The PowerDot Muscle Stimulator is an FDA-approved device that harnesses
tain sodium, potassium, and magnesium.
the benefits of electrical muscle stimulation (EMS). The pods are controlled by a smartphone application via Bluetooth and can aid in recovery following
• Each packet of the mix is proportioned and dissolves quickly in
a strenuous workout. We’ve seen many top racers using the PowerDot post
water without the need of a special blender bottle.
workout and wanted to see what the fuss was about. The product is designed to have strength and speed training benefits, but initially we were most inter-
• There’s a definite increase in sharpness felt shortly after drinking
ested in testing it as a recovery aid.
that’s helped us push through motos, bicycle rides, and edit deadlines.
• Unlike other products there are no strange jitters, sudden come-
• The PowerDot Muscle Stimulator pods charge via USB cables and are com-
downs, or harsh side effects.
pletely free of any plugs or long wires to get entangled. They may be worn as you walk around and perform every day functions.
• All products are WADA compliant.
• Synching and controlling the device with your smartphone is a cinch, and
the app software is easy to use and understand.
• Although the tastes are a drastic improvement over the predecessor, they might not appeal to everyone.
• Benefits of using the PowerDot to aid in recovery on tired or strained muscles after a hard workout or race are easy to feel. Soreness is minimized,
• Because it’s caffeine, moderation is key. Do not take MindFX after
and when used right after a workout the PowerDot can prevent those late-
having coffee or energy drinks, or if sensitive to caffeine in general.
night leg cramps. The Verdict • One of our test riders suffers from bad arm pump while racing. Using the
There are a number of protein, hydration, and concentration supple-
PowerDot to warm up his forearm muscles helped alleviate the problem.
ments offered to motocross riders, and some seem more helpful than others. With natural elements and a noticeable effect, MindFX has
• Using the PowerDot to warm up and loosen muscles before exercise and/or
earned a place in both our gear bags and camera bags.
motos has proven to be very beneficial, and it eliminates the stiff feeling we have right out of the gate. Misses • Every once in a while the pods become un-synched from the app and must be restarted. The Verdict The PowerDot Muscle Stimulator has become a regular part of our riding and training routine. Cycling is one of the most effective ways to train for motocross, and using the PowerDot to help your legs recover right after a ride produces excellent results. mypowerdot.com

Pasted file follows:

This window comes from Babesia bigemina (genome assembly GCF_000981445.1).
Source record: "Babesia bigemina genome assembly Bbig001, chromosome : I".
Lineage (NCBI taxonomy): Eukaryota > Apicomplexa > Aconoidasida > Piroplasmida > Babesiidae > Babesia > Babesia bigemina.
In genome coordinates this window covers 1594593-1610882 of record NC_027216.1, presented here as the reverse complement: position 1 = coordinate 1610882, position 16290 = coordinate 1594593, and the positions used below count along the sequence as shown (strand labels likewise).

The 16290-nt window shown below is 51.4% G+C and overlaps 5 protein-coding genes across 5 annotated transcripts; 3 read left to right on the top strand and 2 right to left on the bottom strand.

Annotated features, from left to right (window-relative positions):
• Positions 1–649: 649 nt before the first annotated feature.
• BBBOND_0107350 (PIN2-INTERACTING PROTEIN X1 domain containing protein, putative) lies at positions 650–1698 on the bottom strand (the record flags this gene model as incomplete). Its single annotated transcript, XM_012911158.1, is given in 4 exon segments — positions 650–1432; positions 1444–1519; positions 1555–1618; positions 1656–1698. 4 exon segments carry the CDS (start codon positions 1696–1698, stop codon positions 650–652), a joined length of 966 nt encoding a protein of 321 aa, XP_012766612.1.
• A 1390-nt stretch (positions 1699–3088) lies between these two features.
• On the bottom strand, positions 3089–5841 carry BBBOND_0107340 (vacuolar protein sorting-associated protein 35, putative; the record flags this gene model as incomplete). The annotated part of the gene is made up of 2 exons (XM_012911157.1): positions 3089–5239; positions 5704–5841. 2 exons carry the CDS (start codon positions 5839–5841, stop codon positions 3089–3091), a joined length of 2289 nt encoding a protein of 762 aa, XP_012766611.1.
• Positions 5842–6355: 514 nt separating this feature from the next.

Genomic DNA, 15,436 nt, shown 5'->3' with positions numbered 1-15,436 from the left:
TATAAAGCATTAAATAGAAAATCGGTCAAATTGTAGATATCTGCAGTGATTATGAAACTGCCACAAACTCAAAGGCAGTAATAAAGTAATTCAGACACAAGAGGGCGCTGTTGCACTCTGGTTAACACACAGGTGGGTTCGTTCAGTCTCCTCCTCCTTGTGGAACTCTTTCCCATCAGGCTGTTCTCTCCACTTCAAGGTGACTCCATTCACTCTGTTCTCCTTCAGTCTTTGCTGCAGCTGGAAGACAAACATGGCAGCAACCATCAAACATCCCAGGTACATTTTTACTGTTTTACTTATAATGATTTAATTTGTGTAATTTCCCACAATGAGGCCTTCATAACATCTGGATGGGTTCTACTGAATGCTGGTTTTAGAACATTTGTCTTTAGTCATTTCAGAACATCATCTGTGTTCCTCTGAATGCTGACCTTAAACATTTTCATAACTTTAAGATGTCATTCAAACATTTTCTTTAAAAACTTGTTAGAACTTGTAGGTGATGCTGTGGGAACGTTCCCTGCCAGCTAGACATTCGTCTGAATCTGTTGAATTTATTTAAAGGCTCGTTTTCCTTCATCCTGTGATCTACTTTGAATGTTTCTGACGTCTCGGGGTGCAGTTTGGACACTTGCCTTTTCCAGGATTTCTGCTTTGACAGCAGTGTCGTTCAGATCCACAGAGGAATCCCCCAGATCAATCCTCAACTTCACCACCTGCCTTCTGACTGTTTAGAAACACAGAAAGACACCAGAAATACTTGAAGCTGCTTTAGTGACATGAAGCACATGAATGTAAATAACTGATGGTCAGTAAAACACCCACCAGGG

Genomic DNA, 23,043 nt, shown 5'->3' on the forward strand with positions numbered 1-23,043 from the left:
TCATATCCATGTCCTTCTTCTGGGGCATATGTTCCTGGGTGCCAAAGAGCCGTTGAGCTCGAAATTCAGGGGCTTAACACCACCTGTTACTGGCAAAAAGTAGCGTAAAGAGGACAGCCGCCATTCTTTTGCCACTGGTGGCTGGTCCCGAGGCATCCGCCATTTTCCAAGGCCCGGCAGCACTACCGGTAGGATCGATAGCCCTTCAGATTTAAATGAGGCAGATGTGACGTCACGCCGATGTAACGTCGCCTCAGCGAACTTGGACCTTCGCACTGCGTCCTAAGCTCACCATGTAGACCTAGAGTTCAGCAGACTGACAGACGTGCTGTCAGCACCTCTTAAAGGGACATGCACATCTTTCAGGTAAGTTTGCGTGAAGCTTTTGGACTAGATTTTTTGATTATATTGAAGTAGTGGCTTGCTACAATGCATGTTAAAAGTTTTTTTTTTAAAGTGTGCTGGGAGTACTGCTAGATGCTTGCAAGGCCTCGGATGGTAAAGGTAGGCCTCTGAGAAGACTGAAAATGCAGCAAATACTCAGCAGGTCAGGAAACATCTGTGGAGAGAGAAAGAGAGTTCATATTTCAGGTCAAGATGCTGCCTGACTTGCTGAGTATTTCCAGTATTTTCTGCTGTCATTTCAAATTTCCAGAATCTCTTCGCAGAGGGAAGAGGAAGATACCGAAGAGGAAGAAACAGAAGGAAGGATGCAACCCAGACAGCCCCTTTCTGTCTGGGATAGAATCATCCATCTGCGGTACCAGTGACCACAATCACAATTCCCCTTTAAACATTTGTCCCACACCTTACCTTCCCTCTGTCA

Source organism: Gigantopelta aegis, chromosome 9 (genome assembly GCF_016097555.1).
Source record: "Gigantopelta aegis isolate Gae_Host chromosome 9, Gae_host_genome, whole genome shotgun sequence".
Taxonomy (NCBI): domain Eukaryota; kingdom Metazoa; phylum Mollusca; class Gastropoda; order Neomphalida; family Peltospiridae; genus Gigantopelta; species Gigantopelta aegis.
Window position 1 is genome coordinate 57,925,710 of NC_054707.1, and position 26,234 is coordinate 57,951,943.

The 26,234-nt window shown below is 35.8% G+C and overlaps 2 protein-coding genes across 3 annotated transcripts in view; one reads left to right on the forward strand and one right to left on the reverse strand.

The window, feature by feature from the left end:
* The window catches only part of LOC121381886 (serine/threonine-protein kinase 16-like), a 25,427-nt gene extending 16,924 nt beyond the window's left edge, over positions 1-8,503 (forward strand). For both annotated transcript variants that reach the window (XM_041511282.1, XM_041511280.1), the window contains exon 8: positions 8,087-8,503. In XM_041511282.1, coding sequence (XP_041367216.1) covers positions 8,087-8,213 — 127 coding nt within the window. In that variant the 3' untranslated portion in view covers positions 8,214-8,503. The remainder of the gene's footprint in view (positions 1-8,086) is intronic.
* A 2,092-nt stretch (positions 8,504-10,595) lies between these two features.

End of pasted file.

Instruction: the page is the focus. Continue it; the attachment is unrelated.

PHOTOS BY MIKE EMERY & DONN MAEDA
NIHILO CONCEP T S ONE -P IECE BILLE T T I TANIUM FOOT PEGS
Price $699.95 Application: Available for 2009-2017 KTMs (more models to follow soon)
What It Is Nihilo Concepts is best known for its aluminum accessories, but its
EBC DRC CLUTCH K I T
new One-Piece Billet Titanium Foot Pegs are sure to be the brand’s flagship product. Made of 6AL4V titanium, the pegs are carved from a single block of material and feature no welds, as they are truly one solid piece of titanium. Hits
• The Nihilo Concepts foot pegs are light! Standard KTM foot pegs
Application: Available for all bikes (tested here on 2017 Yamaha YZ250F)
are already minimalistic, but the titanium pegs from Nihilo weigh 160 grams less (nearly one-third of a pound). • Take a look at the massive teeth on the Nihilo pegs! They abso-
What It Is EBC is best known for its excellent
• We’ve tested aftermarket clutch
lutely grab the soles of your boots and don’t let go. If you’re a rider
line of aftermarket brake pads, but
kits before that had a distinctively
who enjoys plenty of traction on your pegs, these are for you.
the company also produces com-
different feel than stock, but the
plete clutch kits for all dirt bikes.
EBC DRC Clutch Kit enjoyed the
•The wide platform provided by the pegs disperses energy from
The EBC DRC Clutch Kit comes
same modulation and feel at the
hard landings over a wider area of your sole, making for better-
complete with friction and steel
clutch lever as OEM parts.
clutch springs. EBC’s alloy-article-
•The fit and finish of the pegs are excellent. We’ve tested some af-
• The clutch pull is noticeably firmer
termarket pegs that don’t slide easily into the frame mounts and
claimed to wear longer and resist
with the stiffer springs installed, but
don’t pivot freely. No such issues with these pegs.
burning better than stock, and its
that’s only a minor complaint as the
steel drive plates feature a dimpled
firmer springs undoubtedly help ex-
pattern that’s designed to spread oil
tend plate life.
• When you have teeth this aggressive on your foot pegs some-
plates as well as a complete set of friction
thing has to give, and in this case it’s the soles of your boots. That’s
between the plates more efficiently. Lastly, the clutch springs are 10 to
15 percent firmer than stock springs
For the most part, clutch plates are
ensuring more positive engage-
a high-wear item on a dirt bike, and
ment and longer plate life.
the EBC DRC Clutch Kit is a nice op-
There are a couple other options on the market for high-end titanium
tion that offers improved durability
foot pegs, but the Nihilo Concepts One-Piece Billet Titanium are the
over OEM parts.
apple of our eye.
the price you must pay for primo traction and control, though.
• This will sound trivial, but it was nice to open the EBC package and be able to install all the plates within minutes. Stock plates are all packaged separately and removing each and every one from the plastic is an annoyance. • We have a test rider who can smoke a clutch in his 250cc four-stroke in only a few hard motos due to his overexuberance with the clutch lever. We were pleased to find that he did enjoy a greater clutch lifespan with the EBC DRC kit installed.